In 1998, he was awarded the Nobel Prize for literature and called "the most gifted novelist alive in the world today" by critic Harold Bloom. He was also a long-time member of the Portuguese Communist Party.
"Blindness" was made into a controversial film.
In addition — and unlike many very good foreign writers — Saramago was well published in the United States and, indeed, was almost a popular success.
What makes this exceptional is that Saramago was a formally demanding writer in love with unparagraphed prose. Yet he had the ability to hold us in his grasp nonetheless. His narrators were obsessives who convincingly took us away from everyday reality, inhabiting instead a familiar but very strange world.
In "Blindness," an epidemic of sorts strikes an unnamed city, where the vision of the characters fades to a kind of milky white. "Seeing" — its successor, set in the same city and published in 2006 — involves a voters' revolt in which during an election, the vast majority of citizens cast ballots that are blank.
This is allegorical writing, but it gets at the most basic issues of control and resistance, power and personal autonomy. When Saramago rooted his writing in actual detail, he had a revelatory power that was nearly unrivaled, but his main inclination was toward the parable, the slipperiest of all literary tendencies.
Saramago's final book, "The Notebook" — published just two months before his death — does not represent him at his best. Instead, it is an opportunistic selection from the author's blog.
Grab-bag is a handy expression for such a collection, and while the author on display in these pages can be attractive and sympathetic, there is a distracting undercurrent that insidiously undermines his authority.
It all depends where you look. Some of the writing here reflects the wondrous integrity of his previous books.
"And words?" he observes. "Where do they go? How many of them remain? And for how long? And what for, after all? I know, these are idle words, appropriate for someone turning eighty-six. Or perhaps not so idle when I think of my grandfather Jeronimo, who in his final hours went to bid farewell to the trees he had planted, embracing them and weeping because he wouldn't see them again. It's a lesson worth learning. So I embrace the words I have written, I wish them a long life, and resume my writing where I left off. There can be no other response."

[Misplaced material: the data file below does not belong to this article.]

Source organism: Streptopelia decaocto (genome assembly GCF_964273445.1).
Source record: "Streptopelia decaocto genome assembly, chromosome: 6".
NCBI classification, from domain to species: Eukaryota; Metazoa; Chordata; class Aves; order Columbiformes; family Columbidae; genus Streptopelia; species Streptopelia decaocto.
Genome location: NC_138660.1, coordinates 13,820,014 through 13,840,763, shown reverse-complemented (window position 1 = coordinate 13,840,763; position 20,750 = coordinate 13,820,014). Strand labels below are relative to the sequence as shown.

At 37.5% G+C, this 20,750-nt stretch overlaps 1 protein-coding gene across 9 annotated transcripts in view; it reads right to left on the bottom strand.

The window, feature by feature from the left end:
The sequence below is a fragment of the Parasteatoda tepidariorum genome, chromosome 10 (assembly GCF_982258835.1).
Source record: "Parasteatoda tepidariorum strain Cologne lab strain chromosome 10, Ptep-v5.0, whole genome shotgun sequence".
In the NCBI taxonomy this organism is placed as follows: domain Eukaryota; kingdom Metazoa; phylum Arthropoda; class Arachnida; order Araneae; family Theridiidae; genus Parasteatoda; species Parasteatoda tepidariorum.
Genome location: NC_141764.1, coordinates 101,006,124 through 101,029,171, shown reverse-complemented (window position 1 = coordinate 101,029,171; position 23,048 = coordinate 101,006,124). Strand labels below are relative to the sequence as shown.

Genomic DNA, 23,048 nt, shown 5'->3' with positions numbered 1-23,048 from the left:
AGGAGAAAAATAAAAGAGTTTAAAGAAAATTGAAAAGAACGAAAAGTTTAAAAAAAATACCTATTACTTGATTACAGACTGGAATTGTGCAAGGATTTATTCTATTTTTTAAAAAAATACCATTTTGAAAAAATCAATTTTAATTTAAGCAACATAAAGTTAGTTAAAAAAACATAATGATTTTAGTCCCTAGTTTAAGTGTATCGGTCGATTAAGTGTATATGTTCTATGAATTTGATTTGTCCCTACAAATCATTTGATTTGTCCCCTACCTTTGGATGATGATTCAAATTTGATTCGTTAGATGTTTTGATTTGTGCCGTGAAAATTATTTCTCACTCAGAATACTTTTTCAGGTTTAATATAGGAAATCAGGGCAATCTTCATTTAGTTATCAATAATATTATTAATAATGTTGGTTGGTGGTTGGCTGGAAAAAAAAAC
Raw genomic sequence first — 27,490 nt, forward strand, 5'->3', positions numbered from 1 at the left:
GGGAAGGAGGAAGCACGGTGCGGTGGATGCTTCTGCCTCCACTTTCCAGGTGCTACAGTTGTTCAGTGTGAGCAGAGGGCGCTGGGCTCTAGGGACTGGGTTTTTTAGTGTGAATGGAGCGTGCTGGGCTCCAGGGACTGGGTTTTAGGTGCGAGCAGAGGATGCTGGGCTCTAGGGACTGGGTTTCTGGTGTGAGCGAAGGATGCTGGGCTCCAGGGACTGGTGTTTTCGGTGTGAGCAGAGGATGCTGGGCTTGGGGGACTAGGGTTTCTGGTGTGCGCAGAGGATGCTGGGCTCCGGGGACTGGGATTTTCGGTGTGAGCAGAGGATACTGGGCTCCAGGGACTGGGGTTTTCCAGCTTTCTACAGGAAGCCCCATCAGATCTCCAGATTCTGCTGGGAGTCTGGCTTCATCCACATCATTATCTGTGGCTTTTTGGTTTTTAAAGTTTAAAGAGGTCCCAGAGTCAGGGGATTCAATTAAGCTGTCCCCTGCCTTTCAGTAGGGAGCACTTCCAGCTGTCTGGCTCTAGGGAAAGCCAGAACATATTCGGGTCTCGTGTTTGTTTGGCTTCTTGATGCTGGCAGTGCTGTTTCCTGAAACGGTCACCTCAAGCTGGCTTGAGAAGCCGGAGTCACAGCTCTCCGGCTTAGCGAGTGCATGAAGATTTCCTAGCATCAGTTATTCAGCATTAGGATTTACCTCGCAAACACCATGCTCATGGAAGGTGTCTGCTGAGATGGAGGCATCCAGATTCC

But when Saramago turns to the subject of George W. Bush or Israel, a disagreeable ideologue emerges. "If ridicule could kill," he writes, "there wouldn't be a single Israeli politician left standing, nor a single Israeli soldier, those specialists in cruelty, those graduates in hatred who look down at the world from the height of insolence that is at the root of their education. We understand the Biblical god better when we see his followers. Jehovah or Yahweh, or whatever you call him, is a ferocious and bitter god whom the Israelis maintain as a permanent presence."
As disturbing as that is, however, the genuine novelist is still vividly present, as he was throughout his life.
"'Begin at the beginning," Saramago teases us, "as if this beginning were the obvious starting point of a knotted ball of yarn, and we could unravel it until the very end was as clearly in view. As if between the former and the latter — the beginning and the end — we had a smooth and continuous line between our fingers, with no knots to unravel, or disentangle, something that would indeed be unthinkable in the life of a ball of yarn. And, if the reader will permit me another phrase written to inverted effect, in the yarns of our lives."
In the end, "The Notebook" is redeemed by one line: "Dogs live too short a time for all the love they bestow upon us." The same might well be said of Saramago, who will be remembered for so many of the words he wrote, if not necessarily for those that make up this final book.
McGonigle is the author of "The Corpse Dream of N. Petkov" and "Going to Patchogue."